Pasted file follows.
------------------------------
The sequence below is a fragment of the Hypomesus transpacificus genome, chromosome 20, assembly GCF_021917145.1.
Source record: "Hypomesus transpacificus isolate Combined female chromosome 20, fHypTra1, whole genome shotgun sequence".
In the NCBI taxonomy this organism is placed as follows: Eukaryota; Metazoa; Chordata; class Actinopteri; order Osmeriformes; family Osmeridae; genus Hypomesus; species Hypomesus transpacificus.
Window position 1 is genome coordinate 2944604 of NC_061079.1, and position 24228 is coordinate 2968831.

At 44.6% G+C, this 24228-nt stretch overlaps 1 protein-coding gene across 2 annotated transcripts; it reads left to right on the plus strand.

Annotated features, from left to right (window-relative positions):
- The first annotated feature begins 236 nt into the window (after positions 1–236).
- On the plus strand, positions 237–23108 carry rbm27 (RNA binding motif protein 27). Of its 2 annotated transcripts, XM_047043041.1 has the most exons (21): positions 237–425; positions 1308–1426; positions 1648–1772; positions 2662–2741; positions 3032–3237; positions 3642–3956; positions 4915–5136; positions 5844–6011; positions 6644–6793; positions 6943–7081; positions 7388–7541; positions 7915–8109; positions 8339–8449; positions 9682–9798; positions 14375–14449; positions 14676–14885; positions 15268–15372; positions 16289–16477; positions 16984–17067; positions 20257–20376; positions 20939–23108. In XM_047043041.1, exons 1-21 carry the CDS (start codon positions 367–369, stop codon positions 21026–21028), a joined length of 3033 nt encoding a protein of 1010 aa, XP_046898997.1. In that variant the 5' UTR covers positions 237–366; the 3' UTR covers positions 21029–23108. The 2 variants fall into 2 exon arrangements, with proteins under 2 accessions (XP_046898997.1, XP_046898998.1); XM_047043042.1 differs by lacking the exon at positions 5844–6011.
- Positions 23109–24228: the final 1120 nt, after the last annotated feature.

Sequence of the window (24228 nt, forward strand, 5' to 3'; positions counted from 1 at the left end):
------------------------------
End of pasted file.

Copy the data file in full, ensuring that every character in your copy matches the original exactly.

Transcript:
The sequence below is a fragment of the Hypomesus transpacificus genome, chromosome 20, assembly GCF_021917145.1.
Source record: "Hypomesus transpacificus isolate Combined female chromosome 20, fHypTra1, whole genome shotgun sequence".
In the NCBI taxonomy this organism is placed as follows: Eukaryota; Metazoa; Chordata; class Actinopteri; order Osmeriformes; family Osmeridae; genus Hypomesus; species Hypomesus transpacificus.
Window position 1 is genome coordinate 2944604 of NC_061079.1, and position 24228 is coordinate 2968831.

At 44.6% G+C, this 24228-nt stretch overlaps 1 protein-coding gene across 2 annotated transcripts; it reads left to right on the plus strand.

Annotated features, from left to right (window-relative positions):
- The first annotated feature begins 236 nt into the window (after positions 1–236).
- On the plus strand, positions 237–23108 carry rbm27 (RNA binding motif protein 27). Of its 2 annotated transcripts, XM_047043041.1 has the most exons (21): positions 237–425; positions 1308–1426; positions 1648–1772; positions 2662–2741; positions 3032–3237; positions 3642–3956; positions 4915–5136; positions 5844–6011; positions 6644–6793; positions 6943–7081; positions 7388–7541; positions 7915–8109; positions 8339–8449; positions 9682–9798; positions 14375–14449; positions 14676–14885; positions 15268–15372; positions 16289–16477; positions 16984–17067; positions 20257–20376; positions 20939–23108. In XM_047043041.1, exons 1-21 carry the CDS (start codon positions 367–369, stop codon positions 21026–21028), a joined length of 3033 nt encoding a protein of 1010 aa, XP_046898997.1. In that variant the 5' UTR covers positions 237–366; the 3' UTR covers positions 21029–23108. The 2 variants fall into 2 exon arrangements, with proteins under 2 accessions (XP_046898997.1, XP_046898998.1); XM_047043042.1 differs by lacking the exon at positions 5844–6011.
- Positions 23109–24228: the final 1120 nt, after the last annotated feature.

Sequence of the window (24228 nt, forward strand, 5' to 3'; positions counted from 1 at the left end):